Roluperidone also blocks specific subtype of the sigma receptor known as signma2—involved with movement control, psychotic symptom control and learning and memory. For all details, see the link to the company’s well-written description.
Minerva Neurosciences Snapshot
Publicly traded biopharma sponsor Minerva Neurosciences (NASDAQ: NERV) is a clinical-stage venture focusing on the development of a portfolio of product candidates to treat central nervous system (CNS) diseases. The sponsor seeks to transform the lives of patients with improved therapeutic conditions. Founded in 2007 as Cyrenaic Pharmaceuticals, Inc. they entered into a licensing deal with Japan-based Mitsubishi Tanabe Pharma for the lead compound (at the time MT210 and now MIN-101). Minerva Neurosciences as we know it today was actually formed via the merger of two privately held ventures including Cyrenaic Pharmaceuticals and Sonkei Pharmaceuticals in 2013 in what a CNS-focused new company with three late-stage assets was. They then already had development programs for schizophrenia, insomnia, MDD, and Parkinson’s disease. The newly merged entity went public in 2014, raising $32.7 million.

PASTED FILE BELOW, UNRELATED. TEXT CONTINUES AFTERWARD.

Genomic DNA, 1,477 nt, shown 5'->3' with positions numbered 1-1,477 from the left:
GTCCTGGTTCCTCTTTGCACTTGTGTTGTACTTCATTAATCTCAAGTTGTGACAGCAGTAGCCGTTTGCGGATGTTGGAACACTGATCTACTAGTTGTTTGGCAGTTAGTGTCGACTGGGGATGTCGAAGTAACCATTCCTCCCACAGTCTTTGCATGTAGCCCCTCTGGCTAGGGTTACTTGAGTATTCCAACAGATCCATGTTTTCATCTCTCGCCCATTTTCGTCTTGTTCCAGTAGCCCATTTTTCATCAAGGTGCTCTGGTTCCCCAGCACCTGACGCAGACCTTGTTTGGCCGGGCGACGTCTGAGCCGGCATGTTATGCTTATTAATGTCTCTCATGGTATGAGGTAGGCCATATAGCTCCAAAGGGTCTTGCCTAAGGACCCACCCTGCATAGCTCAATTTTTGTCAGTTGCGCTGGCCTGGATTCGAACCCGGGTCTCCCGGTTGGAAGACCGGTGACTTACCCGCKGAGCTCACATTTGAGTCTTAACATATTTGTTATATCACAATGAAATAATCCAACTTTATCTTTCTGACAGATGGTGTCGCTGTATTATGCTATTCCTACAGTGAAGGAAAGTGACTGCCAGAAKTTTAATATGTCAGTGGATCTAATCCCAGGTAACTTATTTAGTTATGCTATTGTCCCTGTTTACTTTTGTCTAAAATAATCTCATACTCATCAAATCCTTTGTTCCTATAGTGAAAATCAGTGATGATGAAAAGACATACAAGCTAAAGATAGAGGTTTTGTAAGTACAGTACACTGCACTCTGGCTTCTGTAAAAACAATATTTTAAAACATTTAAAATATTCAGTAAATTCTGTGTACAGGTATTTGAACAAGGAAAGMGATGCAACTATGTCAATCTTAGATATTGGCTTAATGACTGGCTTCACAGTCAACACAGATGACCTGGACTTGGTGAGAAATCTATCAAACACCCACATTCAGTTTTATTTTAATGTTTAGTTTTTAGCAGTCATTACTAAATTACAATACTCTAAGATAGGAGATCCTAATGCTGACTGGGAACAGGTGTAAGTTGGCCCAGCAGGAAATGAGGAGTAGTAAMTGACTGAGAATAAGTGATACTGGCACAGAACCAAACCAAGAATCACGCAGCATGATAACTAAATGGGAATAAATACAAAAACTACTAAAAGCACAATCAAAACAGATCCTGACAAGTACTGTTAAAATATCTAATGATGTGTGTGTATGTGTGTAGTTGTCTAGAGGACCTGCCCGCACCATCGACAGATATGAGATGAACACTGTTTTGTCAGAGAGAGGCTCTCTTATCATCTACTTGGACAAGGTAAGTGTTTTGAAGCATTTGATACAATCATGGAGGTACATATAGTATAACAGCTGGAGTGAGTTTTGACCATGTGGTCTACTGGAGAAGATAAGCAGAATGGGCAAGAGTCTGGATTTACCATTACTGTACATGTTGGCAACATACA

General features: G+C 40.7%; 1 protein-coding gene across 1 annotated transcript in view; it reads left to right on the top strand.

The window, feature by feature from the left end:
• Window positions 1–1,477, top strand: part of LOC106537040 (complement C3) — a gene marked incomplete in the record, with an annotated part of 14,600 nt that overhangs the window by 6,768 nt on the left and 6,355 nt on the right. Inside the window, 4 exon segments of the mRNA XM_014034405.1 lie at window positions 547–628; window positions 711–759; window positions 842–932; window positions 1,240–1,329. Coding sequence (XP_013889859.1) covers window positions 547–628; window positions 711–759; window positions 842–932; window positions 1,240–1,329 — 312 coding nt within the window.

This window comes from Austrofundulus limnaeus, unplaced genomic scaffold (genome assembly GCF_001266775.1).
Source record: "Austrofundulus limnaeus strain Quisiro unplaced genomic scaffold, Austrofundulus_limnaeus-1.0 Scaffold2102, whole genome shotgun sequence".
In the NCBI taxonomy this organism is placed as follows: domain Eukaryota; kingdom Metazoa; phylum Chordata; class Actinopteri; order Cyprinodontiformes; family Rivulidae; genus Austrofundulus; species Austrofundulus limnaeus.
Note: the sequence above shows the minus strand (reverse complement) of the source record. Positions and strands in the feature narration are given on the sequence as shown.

Minerva Neurosciences’ product portfolio:
|Roluperidone (MIN-101)||Schizophrenia negative symptoms||3||Lead candidate; 2.9 million patients worldwide according to Datamonitor|
|Seltorexant (MIN-202)||Insomnia/adjunctive treatment MDD||2||Co-developed with Janssen (J&J); 27.9 million suffer from MDD|
|MIN-117||MDD||2||27.9 million suffer from MDD|
|MIN-301||Parkinson’s Disease||pre||2 million suffer from PD|
Minerva seeks to develop and commercialize “first-in-class” products that address critical unmet needs in the CNS therapeutic area. They seek to develop differentiated products with novel mechanisms of action that target therapeutic areas of high unmet need and significant disease burden.